After the IL&FS crisis, did the banks perceive the entire NBFC sector as a risk?

The banks are reluctant to lend to the NBFC sector as a whole— that is a fact. In this difficult situation, as a group, our targeted CAGR is of 20% and we are growing as per our plan.

This is the most difficult situation faced by the industry—if you look back, it is the worst in NBFCs’ 20 years of history. Despite such worst situations, we are able to achieve the project growth.

Why does Maharashtra take a large share in loan portfolio of Manappuram Home Finance?

We started two businesses—vehicle finance and home finance—from Maharashtra. In case of microfinance business, our largest chuck is from Tamil Nadu.

It is because that business started from Tamil Nadu. We are growing from here to those places. In terms of gold loan demand, it is coming from Andhra Pradesh and Telangana. Other states that have good demand for gold loan include Karnataka, Tamil Nadu, Maharashtra, Kerala etc.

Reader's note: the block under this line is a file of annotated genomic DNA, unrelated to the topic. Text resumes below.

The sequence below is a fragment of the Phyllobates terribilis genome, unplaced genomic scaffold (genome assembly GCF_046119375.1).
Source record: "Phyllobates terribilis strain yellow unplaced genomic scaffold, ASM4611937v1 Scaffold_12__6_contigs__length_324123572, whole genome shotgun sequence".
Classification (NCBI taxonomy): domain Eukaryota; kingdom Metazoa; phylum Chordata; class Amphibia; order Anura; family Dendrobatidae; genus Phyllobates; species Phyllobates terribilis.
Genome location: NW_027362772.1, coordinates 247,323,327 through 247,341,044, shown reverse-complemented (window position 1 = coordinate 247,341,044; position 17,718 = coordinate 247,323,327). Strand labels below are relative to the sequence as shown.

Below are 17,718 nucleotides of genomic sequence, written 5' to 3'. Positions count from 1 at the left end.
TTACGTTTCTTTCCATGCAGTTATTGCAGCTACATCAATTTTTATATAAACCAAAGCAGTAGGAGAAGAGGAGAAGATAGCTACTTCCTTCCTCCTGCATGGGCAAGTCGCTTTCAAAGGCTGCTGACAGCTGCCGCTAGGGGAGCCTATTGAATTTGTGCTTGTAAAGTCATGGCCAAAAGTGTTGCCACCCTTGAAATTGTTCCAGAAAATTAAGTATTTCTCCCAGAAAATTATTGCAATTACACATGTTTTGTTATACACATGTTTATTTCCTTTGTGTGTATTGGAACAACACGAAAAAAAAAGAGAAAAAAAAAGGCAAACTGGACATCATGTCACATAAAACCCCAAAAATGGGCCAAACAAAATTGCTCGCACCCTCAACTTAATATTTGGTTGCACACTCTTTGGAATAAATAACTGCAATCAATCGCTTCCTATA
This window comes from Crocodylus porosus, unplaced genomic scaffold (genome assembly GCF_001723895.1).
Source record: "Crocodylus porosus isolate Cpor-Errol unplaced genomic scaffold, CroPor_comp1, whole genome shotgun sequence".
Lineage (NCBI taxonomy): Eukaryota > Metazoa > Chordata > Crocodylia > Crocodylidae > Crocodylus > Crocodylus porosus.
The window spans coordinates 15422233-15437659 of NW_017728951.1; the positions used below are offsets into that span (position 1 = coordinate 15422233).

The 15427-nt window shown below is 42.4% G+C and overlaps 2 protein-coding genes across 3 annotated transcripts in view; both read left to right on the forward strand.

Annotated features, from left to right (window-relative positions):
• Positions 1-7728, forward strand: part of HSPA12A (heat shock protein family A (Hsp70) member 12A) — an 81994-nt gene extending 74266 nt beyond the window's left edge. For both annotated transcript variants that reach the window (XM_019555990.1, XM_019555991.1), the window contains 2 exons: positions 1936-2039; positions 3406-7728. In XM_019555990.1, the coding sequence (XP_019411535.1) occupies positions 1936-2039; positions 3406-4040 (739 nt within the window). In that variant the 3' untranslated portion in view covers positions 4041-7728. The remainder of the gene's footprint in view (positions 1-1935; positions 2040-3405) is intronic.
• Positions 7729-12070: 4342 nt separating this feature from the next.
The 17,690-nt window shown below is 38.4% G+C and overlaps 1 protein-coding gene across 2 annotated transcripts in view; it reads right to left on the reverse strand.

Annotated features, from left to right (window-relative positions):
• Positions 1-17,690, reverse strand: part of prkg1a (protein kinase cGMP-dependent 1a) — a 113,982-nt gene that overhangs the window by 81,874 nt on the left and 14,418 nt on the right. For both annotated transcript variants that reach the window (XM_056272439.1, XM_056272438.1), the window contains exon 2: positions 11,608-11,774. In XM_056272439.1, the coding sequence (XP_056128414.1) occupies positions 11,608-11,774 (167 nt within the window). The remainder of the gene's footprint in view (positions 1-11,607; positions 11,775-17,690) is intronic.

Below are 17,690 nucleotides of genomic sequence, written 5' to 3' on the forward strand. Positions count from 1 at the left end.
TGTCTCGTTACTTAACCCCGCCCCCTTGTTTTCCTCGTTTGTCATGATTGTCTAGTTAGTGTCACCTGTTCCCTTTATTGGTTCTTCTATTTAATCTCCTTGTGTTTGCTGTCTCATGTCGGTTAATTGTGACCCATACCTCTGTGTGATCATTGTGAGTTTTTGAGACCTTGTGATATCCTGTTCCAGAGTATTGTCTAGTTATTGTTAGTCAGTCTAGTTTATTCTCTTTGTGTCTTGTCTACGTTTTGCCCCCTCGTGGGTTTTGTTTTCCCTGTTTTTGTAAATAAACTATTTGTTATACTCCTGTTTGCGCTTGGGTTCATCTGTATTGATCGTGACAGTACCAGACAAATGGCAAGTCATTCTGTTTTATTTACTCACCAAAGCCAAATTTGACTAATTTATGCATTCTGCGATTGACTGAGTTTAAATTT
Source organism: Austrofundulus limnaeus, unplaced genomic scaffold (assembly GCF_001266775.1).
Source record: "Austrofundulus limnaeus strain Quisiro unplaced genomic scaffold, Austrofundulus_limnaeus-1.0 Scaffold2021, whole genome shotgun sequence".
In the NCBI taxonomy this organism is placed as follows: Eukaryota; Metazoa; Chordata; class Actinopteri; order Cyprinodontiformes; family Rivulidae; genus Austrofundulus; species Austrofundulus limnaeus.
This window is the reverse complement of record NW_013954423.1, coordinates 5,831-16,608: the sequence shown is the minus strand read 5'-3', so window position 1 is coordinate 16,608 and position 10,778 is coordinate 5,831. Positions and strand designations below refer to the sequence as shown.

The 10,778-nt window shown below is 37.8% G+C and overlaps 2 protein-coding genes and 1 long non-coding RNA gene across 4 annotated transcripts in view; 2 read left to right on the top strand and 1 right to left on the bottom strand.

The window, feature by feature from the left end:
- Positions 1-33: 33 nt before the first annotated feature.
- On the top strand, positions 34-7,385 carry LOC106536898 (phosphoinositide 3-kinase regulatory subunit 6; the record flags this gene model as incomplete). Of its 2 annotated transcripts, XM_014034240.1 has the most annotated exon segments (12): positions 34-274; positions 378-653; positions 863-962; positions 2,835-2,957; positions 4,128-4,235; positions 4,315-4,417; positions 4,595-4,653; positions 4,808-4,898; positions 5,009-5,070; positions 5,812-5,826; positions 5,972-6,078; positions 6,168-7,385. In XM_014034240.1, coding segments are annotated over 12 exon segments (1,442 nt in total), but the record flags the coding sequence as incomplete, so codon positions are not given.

As of August 2019, out of 46 branches that we have, 15 branches were located in Maharashtra, and nine branches were located in Tamil Nadu constituting 32.61% and 19.57% of our total branch network respectively.

As of March 31, 2017, 2018 and 2019 respectively, 61.7%, 62.8% and 65.2% respectively of out total business were from the states of Maharashtra and Tamil Nadu.

Is Kerala not in top three in terms of gold loan portfolio?

The competition for gold loan in the organised sector in that state is very high. There are many institutions like banks and other financial institutions that have been giving gold loans in Kerala.

Do you encourage any borrower on what should be done with his or her property?

We do not have builder financing as such. We actually lend to borrowers who are the actual landowners. We do not suggest anything to him. We let the borrower decide what he wants to do with his land.

Why are you issuing yields at such a high rate?

This is our maiden public issue and there are so many players in the market already. From Kerala, two large companies—Muthoot Finance and Muthoot Fincorp—are already there.